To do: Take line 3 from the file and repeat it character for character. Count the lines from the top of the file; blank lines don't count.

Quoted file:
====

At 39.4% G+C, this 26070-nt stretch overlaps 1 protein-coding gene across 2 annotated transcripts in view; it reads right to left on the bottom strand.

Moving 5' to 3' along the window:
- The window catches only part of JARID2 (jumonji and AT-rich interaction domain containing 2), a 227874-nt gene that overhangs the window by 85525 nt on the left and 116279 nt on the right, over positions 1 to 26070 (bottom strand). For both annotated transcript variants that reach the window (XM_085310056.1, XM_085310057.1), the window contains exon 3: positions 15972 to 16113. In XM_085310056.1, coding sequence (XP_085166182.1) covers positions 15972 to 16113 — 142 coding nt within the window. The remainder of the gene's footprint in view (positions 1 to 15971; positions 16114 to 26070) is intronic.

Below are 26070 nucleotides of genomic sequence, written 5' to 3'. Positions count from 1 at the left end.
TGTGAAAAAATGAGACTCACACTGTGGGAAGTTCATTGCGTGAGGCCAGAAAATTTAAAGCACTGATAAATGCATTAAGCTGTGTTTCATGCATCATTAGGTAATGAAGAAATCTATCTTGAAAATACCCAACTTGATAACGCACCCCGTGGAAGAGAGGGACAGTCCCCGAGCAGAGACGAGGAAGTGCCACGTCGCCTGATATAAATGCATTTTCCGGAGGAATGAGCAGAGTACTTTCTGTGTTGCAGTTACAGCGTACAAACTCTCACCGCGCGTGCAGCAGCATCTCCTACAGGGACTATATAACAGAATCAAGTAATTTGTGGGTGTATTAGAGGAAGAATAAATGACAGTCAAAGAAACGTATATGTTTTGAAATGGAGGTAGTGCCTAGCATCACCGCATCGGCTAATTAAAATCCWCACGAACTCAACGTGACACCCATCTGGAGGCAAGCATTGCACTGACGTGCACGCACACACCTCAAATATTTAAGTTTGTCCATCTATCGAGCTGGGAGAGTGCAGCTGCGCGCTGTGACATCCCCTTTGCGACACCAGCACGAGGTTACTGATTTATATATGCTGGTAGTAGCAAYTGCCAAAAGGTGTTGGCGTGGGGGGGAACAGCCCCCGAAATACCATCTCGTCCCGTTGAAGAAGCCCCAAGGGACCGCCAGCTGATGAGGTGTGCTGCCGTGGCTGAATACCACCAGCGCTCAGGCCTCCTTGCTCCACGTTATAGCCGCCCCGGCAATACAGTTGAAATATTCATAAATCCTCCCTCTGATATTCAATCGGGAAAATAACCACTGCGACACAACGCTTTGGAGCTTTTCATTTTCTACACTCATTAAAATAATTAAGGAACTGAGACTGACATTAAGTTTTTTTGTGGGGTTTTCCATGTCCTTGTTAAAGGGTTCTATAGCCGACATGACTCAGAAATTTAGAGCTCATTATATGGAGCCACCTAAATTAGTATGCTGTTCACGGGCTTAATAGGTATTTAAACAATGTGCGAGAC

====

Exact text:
- The window catches only part of JARID2 (jumonji and AT-rich interaction domain containing 2), a 227874-nt gene that overhangs the window by 85525 nt on the left and 116279 nt on the right, over positions 1 to 26070 (bottom strand). For both annotated transcript variants that reach the window (XM_085310056.1, XM_085310057.1), the window contains exon 3: positions 15972 to 16113. In XM_085310056.1, coding sequence (XP_085166182.1) covers positions 15972 to 16113 — 142 coding nt within the window. The remainder of the gene's footprint in view (positions 1 to 15971; positions 16114 to 26070) is intronic.